CGA’s Karl Chessell, director of hospitality operators and food – EMEA, gave last week’s Food To Go conference an expert overview of the sector’s shifting landscape—and here are eight of his top takeaways for operators and suppliers:
1 Confidence is returning
With footfall down in cities and towns since March 2020, COVID-19 has hit the food to go sector harder than most. But there are some positive signs for the future. CGA’s Business Confidence Survey with Fourth shows two thirds (66%) of leaders are optimistic for their businesses in 2022, while the Market Recovery Monitor with AlixPartners measured a 1.6% increase in site numbers between September and December—proof of operator and investor confidence. Consumer confidence is rising as well, and the proportion of people feeling confident visiting venues more than doubled between July 2021 and January 2022.
2 Demand for delivery rides high
Delivery and takeaway sales surged during lockdowns, and they have remained high even while venues have reopened. The Hospitality at Home Tracker from CGA and Slerp shows that delivery sales in January were five times higher than in 2019, and nearly four times higher vs 2019 in February, and the surging interest has opened up new revenue opportunities for brands.
3 Innovation goes on
Rising demand has led to some interesting new concepts in the food to go space. For example, Leon has launched drive-through restaurants, Fridays has started a Fridays to Go concept, and Pret is running a very popular coffee subscription. Technology is fuelling even more innovations, like self-checkout screens at Itsu.
4 Sustainability hits the mainstream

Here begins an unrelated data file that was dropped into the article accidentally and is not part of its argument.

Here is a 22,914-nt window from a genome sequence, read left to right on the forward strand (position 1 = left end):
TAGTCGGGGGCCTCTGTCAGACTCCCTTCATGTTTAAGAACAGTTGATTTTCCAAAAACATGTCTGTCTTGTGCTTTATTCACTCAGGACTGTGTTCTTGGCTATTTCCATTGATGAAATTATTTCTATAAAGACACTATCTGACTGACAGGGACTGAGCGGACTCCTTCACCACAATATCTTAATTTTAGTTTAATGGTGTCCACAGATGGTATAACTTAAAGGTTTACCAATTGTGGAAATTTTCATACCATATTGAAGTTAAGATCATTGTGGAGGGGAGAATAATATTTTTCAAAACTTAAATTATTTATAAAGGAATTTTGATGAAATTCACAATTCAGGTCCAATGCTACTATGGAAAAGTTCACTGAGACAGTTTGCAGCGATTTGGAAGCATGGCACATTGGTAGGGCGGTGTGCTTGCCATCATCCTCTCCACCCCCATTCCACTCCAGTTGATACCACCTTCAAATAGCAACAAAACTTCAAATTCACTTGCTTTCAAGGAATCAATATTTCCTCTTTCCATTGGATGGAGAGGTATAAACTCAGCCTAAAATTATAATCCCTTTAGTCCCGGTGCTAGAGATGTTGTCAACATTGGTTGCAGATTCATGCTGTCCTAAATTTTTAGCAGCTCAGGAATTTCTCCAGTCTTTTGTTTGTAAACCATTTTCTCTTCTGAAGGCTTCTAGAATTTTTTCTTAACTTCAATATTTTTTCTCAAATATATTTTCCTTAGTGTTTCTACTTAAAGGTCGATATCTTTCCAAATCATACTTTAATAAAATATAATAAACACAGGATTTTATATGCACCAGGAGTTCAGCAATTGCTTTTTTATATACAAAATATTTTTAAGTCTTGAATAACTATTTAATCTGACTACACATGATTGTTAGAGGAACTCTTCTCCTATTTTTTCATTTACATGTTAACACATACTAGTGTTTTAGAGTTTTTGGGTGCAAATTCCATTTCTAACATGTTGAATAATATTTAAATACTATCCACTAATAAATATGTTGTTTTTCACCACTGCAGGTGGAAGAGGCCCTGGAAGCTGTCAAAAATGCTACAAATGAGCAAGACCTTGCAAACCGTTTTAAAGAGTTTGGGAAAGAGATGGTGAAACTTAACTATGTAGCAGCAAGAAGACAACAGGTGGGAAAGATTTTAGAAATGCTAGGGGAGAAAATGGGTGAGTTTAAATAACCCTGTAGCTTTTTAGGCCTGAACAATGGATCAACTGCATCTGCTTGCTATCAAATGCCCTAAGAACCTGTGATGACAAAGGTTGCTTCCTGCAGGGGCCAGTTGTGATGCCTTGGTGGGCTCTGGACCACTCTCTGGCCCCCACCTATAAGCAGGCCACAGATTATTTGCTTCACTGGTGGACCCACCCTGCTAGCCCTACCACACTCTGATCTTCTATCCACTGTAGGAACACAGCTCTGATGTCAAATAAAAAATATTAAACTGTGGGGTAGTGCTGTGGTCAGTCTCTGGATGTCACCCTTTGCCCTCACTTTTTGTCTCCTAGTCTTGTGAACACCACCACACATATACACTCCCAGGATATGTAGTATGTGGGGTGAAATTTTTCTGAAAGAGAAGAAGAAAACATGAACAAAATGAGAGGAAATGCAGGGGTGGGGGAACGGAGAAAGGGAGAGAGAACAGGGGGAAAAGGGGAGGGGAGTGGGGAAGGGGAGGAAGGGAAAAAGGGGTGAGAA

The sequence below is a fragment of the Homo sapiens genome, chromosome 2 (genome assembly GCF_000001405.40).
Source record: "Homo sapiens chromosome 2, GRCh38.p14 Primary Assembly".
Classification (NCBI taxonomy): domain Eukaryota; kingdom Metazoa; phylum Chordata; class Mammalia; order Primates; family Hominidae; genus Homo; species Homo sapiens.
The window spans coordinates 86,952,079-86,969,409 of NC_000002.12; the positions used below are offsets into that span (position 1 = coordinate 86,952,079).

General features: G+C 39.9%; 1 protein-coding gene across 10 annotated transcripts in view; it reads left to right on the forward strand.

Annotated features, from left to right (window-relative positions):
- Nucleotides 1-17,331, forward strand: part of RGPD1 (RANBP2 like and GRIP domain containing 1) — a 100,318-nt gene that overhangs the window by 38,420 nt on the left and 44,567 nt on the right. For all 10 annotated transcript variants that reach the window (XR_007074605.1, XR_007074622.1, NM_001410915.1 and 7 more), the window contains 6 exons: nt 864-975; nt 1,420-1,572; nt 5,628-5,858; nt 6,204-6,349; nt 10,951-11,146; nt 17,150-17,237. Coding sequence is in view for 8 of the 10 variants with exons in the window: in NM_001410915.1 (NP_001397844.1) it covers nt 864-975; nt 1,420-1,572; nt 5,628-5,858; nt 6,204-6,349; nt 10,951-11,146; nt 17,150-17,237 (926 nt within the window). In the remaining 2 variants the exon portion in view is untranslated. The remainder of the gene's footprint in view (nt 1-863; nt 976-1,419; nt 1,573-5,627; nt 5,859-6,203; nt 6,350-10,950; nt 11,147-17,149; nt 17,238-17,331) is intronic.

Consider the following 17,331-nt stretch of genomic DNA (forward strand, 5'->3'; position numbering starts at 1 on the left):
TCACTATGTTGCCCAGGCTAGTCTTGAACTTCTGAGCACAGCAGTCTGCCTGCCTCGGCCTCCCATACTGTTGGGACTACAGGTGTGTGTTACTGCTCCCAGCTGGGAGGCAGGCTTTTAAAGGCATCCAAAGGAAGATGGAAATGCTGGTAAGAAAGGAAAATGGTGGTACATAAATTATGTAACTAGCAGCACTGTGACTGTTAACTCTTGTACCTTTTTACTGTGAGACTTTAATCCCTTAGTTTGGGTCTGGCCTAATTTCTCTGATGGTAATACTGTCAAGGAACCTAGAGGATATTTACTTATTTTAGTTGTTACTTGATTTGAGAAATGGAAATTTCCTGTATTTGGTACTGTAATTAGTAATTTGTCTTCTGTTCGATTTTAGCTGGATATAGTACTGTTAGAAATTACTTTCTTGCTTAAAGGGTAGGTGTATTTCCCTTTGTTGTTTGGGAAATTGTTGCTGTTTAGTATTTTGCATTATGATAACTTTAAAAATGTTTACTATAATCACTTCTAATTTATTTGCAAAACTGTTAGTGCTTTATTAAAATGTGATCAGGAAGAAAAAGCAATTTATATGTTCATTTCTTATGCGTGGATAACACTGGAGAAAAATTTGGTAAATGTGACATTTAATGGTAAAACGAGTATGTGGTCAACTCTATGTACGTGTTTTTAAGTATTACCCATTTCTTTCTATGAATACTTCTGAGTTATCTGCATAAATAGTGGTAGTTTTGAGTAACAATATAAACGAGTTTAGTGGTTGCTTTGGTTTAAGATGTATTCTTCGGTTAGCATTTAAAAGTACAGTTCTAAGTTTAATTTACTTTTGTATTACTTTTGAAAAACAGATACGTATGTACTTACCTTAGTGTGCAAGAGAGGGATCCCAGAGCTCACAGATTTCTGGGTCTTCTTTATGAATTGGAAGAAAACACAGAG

Sustainability isn’t just a secondary focus for hospitality businesses now: it’s at the core of operations. CGA’s BrandTrack survey shows nearly three quarters (72%) of consumers think it is an important consideration when deciding where to eat out—and that puts pressure on brands to prove they take environmental responsibilities seriously.
5 Health awareness has risen
COVID-19 has prompted many people to think about their health, and 70% of them say they proactively try to lead a healthy lifestyle now—five percentage points more than two years ago. Food to go brands need to cater for the three quarters (75%) of people who think it’s important that healthy options are available when they eat out, and the half (47%) of coffee and QSR consumers who want to see more nutritional information on menus—whilst also appealing to those who want to treat themselves.
6 Remote working brings opportunities in the suburbs
Many people are starting to return to workplaces after extended periods of home-working, but not everyone is going back to pre-COVID-19 habits. Nearly half (45%) don’t plan to stop working from home in at least some capacity for the foreseeable future. This opens up new opportunities for food to go operators in residential areas.
7 Day parts are shifting
Another side-effect of the pandemic has been the shifting of days and times of visits. The proportion of people going out on weekdays has jumped by four percentage points between 2019 and 2021, and numbers at breakfast, mid-morning and mid-afternoon occasions have increased too.
8 New flavours
CGA’s Food Insights research highlights the cuisines that experimental consumers want in both the eat-in and to-go spaces. Burmese, Filipino, Scandinavian, Sri Lankan and Peruvian are among the cuisines people most want to try, and the rising popularity of poke bowls and hybrid desserts like cronuts and craffles show people’s desire for new flavours. Understanding emerging food trends like these is going to be crucial to growing market share in 2022.
To learn more about CGA’s capabilities in the food to go channel and information on joining CGA’s brand new ‘Food to Go Tracker’ cohort, launching in summer 2022. This in-depth research and expert analysis can support all operators and suppliers in planning for success, please email email@example.com.